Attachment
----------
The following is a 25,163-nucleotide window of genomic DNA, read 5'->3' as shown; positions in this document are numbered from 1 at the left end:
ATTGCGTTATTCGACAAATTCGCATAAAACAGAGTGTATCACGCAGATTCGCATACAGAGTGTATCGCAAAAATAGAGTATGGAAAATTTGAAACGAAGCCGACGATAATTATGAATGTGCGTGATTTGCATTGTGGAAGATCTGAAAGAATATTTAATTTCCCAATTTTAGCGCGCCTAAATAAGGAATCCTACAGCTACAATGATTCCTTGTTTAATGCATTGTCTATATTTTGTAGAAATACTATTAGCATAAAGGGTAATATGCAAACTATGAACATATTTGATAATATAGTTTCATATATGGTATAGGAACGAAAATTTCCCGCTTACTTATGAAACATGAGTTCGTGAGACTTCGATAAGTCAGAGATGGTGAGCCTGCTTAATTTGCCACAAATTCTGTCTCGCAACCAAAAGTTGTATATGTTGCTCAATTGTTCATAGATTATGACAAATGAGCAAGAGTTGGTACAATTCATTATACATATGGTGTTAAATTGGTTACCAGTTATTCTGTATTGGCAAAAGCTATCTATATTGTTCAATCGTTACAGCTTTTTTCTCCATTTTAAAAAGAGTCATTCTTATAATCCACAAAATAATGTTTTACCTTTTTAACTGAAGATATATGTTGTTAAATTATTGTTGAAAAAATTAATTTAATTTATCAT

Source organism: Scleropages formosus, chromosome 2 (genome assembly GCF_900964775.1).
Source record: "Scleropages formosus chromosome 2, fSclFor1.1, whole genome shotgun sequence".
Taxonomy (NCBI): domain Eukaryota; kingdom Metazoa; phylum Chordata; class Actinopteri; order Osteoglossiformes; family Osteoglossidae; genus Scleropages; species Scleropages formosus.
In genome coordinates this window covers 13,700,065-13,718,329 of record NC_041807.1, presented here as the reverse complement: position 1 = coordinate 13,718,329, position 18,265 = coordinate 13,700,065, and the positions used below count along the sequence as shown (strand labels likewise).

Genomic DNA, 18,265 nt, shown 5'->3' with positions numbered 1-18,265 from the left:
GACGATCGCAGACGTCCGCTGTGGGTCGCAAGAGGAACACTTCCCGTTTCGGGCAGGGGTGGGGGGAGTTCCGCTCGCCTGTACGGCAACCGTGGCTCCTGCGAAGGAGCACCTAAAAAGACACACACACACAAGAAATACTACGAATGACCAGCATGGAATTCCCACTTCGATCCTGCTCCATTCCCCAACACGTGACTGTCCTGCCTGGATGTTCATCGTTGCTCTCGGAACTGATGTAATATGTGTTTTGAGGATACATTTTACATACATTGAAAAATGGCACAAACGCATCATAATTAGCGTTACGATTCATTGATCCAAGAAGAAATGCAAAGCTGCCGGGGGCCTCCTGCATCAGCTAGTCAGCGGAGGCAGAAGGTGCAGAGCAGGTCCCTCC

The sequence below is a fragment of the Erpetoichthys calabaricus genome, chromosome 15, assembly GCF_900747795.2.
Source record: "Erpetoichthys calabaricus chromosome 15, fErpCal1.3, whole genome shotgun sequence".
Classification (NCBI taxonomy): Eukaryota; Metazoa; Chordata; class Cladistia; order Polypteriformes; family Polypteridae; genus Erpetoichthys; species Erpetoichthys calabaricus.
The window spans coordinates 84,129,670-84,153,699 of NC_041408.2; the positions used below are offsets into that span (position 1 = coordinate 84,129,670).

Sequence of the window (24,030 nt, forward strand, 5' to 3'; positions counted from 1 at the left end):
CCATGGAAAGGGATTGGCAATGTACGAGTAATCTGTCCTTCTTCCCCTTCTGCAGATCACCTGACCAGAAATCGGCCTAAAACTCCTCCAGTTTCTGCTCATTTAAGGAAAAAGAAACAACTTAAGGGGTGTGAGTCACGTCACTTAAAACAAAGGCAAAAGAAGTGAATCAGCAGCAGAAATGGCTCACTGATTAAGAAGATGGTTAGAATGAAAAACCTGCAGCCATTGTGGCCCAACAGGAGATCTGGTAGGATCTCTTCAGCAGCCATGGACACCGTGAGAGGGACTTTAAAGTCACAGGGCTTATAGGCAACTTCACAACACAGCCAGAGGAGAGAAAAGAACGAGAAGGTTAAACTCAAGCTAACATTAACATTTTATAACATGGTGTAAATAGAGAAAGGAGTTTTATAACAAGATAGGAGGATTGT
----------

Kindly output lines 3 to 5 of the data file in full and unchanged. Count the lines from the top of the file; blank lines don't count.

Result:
Source organism: Scleropages formosus, chromosome 2 (genome assembly GCF_900964775.1).
Source record: "Scleropages formosus chromosome 2, fSclFor1.1, whole genome shotgun sequence".
Taxonomy (NCBI): domain Eukaryota; kingdom Metazoa; phylum Chordata; class Actinopteri; order Osteoglossiformes; family Osteoglossidae; genus Scleropages; species Scleropages formosus.